Grant to encourage alternative-fuel use in vehicles

A newly announced grant will be used to help encourage use of alternative fuels in fleet vehicles in Mesa and Garfield counties.

The Refuel Colorado Fleets pilot project will be carried out by a $225,000 grant and also be undertaken in seven other Colorado counties. It will provide for “coaches” who will help business and government fleet owners work with auto dealers, fuel providers and others to pursue or expand use of alternative fuels such as compressed natural gas, electric or propane.

Heather McGregor, a spokeswoman with the Carbondale-based nonprofit Clean Energy Economy for the Region, which is leading the project, said it’s likely that the efforts in Garfield and Mesa counties will focus on CNG. That’s due to the level of gas production in the area, the amount of interest among businesses and local governments, and the existence of some CNG fueling stations, “but not enough yet to make it really viable to run CNG on vehicles all over the place,” she said.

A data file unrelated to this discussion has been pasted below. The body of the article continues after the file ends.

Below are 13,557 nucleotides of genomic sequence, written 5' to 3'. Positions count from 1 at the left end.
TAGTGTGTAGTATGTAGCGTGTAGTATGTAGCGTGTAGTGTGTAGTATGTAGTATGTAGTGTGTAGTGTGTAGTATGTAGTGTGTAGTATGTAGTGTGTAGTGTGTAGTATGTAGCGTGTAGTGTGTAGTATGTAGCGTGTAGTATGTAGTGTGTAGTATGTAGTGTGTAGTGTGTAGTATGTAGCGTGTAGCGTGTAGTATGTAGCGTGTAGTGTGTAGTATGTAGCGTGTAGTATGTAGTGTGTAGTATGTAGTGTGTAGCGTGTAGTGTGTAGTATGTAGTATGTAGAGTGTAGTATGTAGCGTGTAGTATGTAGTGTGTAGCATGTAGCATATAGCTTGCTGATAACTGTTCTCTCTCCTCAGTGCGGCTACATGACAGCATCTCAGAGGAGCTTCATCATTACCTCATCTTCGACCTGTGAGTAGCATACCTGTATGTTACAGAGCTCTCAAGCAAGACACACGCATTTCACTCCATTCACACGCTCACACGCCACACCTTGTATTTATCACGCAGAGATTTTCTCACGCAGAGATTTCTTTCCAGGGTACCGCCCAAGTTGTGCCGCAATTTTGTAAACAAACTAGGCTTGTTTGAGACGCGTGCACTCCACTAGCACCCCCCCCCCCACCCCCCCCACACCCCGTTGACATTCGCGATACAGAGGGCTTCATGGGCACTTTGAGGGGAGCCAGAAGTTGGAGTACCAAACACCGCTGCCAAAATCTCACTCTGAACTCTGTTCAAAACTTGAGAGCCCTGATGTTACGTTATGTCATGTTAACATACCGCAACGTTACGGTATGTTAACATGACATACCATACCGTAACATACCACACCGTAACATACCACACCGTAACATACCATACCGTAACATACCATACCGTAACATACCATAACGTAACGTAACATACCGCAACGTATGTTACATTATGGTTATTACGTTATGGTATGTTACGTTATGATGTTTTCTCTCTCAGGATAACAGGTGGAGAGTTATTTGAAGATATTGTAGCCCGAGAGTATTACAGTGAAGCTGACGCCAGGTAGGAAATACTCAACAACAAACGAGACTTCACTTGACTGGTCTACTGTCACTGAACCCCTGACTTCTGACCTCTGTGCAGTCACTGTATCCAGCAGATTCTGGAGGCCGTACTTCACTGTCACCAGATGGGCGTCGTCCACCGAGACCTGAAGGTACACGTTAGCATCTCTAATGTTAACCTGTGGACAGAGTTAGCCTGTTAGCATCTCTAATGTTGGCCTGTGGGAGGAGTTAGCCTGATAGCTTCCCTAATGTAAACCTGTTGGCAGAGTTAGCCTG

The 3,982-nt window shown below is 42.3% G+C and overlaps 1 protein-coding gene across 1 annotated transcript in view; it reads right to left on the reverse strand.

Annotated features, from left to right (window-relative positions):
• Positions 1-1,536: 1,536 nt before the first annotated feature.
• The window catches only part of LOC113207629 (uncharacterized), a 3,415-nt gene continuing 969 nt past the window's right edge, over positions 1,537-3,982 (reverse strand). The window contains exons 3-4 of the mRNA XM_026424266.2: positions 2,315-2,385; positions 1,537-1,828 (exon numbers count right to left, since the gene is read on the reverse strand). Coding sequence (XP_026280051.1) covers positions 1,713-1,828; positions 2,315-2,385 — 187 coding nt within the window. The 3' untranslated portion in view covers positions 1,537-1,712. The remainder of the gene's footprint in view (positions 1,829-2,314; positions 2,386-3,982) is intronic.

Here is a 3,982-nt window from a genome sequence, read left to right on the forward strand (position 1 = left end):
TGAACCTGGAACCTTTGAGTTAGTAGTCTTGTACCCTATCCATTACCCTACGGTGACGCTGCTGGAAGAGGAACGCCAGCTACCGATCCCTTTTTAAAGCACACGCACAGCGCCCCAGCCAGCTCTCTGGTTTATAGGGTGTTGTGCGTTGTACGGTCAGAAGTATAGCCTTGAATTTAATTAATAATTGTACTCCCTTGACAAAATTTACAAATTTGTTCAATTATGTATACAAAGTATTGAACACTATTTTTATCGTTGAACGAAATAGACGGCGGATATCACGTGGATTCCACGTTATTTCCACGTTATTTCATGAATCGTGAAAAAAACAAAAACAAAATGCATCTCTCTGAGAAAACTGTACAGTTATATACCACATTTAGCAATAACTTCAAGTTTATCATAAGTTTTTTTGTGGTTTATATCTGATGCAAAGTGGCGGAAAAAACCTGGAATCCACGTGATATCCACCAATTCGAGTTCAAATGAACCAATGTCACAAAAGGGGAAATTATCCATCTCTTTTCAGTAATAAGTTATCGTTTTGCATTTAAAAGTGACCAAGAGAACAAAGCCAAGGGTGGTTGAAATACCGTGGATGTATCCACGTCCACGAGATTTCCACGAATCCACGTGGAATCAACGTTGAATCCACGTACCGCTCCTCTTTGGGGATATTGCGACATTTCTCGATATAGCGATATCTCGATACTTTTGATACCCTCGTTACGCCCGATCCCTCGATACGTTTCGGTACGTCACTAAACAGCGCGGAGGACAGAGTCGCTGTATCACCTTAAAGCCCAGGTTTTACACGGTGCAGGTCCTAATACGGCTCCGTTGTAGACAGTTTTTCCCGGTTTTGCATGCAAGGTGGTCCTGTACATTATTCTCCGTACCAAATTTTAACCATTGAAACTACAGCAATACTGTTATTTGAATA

Funding from the project comes from a $500,000 grant the U.S. Department of Energy provided to the Colorado Energy Office. The pilot project also will be conducted in Routt, Larimer, Boulder, Jefferson, Adams, Montezuma and La Plata counties.

Four nonprofits will provide the energy coaching, including Garfield Clean Energy in the case of Garfield and Mesa counties. The participating counties were selected based on fleet vehicle needs, auto dealer interest in alternative fuels and the viability of developing public refueling facilities, CLEER said in a news release.

“We’re just really looking forward to working with public and private sector fleet owners as well as auto dealers and fuel providers on this project and helping accelerate the shift to alternative fuels and reduce our use of imported petroleum,” McGregor said.

The coaching will make use of techniques CLEER already uses to help households and businesses carry out energy-efficiency upgrades of buildings. That coaching has resulted in at least 70 percent of participants following through in making upgrades, CLEER says.

Now, coaches will help entities determine whether they can save money through switching from petroleum fuel.

“We want to help them figure out if it makes sense to replace any of their vehicles with an alternative-fuel vehicle,” McGregor said.


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